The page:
Climate champions: 2023 Ashden Awards winners announced

The annual ceremony, recognising the bleeding edge of innovation in environmental, energy, and green spaces, was held on Tuesday 14th November. 

In total, eight winners were handed trophies at the event, each recognised for their efforts to advance and develop solutions to some of the world’s most pressing ecological challenges. Winning organisations receive grants, global publicity, and access to a vast network of potential funders, investors and partners. 

Four of the commended projects were linked to work in Africa, one in India, and a further three were from the UK. British success stories include The Housing Asociations’ Charitable Trust for its use of carbon credits to unlock funds to retrofit homes, and Thames21/Enfield Council for engaging local residents in a collaborative approach to restoring rivers, ponds, woods and wetlands, creating a more resilient London borough. The third homegrown winner was FarmED, a Cotswolds non-profit working in regenerative agriculture to ‘transform attitudes to food and farming’. 

Looking away from Great Britain, Nigeria’s Burasolutions Solar Academy was commended for improving skills and career pathways into the green economy for women and marginalised communities. The country also claimed a second award, as Husk Power Systems was lauded for Outstanding Achievement after committing to building over 500 clean energy mini-grids by 2026, powering schools, hospitals, and businesses, supporting 2million people and preventing 25,000 diesel generators from being used.

In Uganda, Power For All’s Twaake 2.0 project was recognised for uniting centralised and decentralised energy companies, resulting in faster and cheaper electrification in rural areas. Kenyan nominee USAFI Green Energy walked away with a new award created for 2023, focused on tackling the humanitarian energy crisis in refugee camps and temporary communities.

The firm makes and supplies affordable, low-carbon cookstoves in the Kakuma Refugee Camp. Used to offer emergency accommodation to those fleeing conflict, oppression and persecution, nationals from South Sudan, Somalia, Ethiopia, Burundi, the Democratic Republic of Congo, Eritrea, Uganda and Rwanda call the facility home. It was established in 1992, and is now among the largest of its kind on the planet. 

Finally, Cameroon’s CERAF-NORD was honoured for efforts to restore degraded land around the Benue National Park through agroforestry and bee-keeping. Meanwhile, in India Collectives for Integrated Livelihoods Initiatives won the Powering Agriculture award for helping women in the country’s Central Tribal Belt increase their income through the use of renewable power, in turn rising to become local community leaders.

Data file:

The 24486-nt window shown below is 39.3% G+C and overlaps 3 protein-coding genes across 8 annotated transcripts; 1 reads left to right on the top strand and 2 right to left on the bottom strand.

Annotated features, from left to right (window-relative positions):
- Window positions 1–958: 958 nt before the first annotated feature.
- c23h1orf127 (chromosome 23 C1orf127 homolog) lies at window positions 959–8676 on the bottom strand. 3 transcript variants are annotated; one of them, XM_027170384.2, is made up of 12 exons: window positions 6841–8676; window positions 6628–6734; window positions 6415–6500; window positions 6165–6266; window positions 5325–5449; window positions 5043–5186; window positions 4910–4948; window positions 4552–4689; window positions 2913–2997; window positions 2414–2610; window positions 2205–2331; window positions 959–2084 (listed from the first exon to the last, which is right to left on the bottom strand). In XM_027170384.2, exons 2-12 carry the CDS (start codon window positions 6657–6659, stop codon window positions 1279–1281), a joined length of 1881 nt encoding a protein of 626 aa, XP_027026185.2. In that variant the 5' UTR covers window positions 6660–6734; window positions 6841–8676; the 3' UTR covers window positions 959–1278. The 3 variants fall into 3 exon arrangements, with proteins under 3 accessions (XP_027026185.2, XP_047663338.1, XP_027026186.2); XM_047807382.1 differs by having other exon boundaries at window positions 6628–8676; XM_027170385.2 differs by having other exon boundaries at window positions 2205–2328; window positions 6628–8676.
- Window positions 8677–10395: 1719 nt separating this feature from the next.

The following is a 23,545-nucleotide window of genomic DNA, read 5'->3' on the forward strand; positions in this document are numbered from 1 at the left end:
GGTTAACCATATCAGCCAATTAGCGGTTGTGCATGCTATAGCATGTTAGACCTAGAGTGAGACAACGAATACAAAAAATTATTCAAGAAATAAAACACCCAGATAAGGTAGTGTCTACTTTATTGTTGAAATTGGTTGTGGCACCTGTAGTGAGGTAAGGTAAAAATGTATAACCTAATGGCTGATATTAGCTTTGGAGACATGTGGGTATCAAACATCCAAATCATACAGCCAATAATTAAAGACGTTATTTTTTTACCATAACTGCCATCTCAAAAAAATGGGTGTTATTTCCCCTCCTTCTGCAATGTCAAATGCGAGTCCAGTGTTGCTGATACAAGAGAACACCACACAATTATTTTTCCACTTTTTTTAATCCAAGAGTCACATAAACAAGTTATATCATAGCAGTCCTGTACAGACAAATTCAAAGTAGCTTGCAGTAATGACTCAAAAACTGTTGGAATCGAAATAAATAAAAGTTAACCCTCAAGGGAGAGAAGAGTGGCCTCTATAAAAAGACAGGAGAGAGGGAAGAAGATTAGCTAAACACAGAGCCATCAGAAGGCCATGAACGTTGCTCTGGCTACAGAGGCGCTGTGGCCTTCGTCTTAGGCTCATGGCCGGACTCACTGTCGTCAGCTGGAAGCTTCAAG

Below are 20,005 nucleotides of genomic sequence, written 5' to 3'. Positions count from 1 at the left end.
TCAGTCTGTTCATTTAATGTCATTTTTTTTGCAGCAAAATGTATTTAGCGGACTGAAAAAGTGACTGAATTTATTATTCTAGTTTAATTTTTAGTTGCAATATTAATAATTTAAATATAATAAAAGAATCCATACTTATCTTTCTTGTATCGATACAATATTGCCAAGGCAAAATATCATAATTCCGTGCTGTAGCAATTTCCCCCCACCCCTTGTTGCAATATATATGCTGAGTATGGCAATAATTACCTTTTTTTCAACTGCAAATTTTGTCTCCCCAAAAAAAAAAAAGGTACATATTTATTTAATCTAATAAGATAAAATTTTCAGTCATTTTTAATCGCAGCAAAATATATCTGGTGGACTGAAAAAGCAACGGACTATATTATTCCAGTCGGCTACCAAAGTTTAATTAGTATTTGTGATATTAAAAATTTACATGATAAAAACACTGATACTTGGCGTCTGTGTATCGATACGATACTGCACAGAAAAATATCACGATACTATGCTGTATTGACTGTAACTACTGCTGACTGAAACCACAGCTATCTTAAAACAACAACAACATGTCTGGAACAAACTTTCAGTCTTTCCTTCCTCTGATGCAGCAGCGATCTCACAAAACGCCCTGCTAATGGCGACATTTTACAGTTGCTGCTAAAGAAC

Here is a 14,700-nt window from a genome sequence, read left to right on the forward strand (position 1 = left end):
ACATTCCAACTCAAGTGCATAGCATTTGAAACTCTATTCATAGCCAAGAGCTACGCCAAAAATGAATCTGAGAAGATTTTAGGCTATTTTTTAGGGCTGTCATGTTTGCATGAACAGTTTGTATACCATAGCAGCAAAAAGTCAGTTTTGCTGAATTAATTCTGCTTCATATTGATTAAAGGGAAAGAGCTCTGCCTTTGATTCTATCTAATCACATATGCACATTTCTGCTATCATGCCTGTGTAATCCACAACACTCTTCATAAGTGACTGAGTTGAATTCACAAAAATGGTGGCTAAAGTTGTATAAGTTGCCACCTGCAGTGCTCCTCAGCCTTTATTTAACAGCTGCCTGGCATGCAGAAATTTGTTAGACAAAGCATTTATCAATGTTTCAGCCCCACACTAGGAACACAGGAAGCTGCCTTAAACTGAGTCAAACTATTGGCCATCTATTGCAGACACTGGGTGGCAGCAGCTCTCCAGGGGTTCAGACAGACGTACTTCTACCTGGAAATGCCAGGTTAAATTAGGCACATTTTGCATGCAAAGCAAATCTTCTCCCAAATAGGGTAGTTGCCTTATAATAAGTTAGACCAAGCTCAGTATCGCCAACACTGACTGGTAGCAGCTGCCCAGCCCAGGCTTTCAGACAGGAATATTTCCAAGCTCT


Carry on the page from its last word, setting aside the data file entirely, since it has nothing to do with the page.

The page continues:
You can find full details of all the winners, and Ashden’s work, here. Nominees for 2024 are now open, and information on how to apply is here.

‘Our winners prove people are passionate about creating practical solutions to the climate emergency – whether giving their time to restore rivers in the UK, or using clean energy to power up a thriving business in Uganda. And just look what happens as a result: higher incomes, better health, stronger communities and the creation of new jobs,’ said Ashden CEO Ashok Sinha.

‘But these brilliant solutions need serious backing from policymakers and investors. For example, this year’s winners include innovation that could unlock millions of pounds to create warm, energy efficient homes across the UK – surely that’s a scheme worth supporting?’,  he continued. ‘Meanwhile, the Global South is still waiting for promised climate finance. Our international winners are powering up farms and refugee camps, creating jobs for a clean energy future, and protecting threatened rainforests. It’s vital that increased funding reaches these climate heroes.’

More on climate awards and empowerment: 

Local authority assemblies are empowering community net-zero strategies


A Glassdoor for workplace climate action and education is here

National Apprentice of the Year Award 2024 nominations open

Image: FarmED


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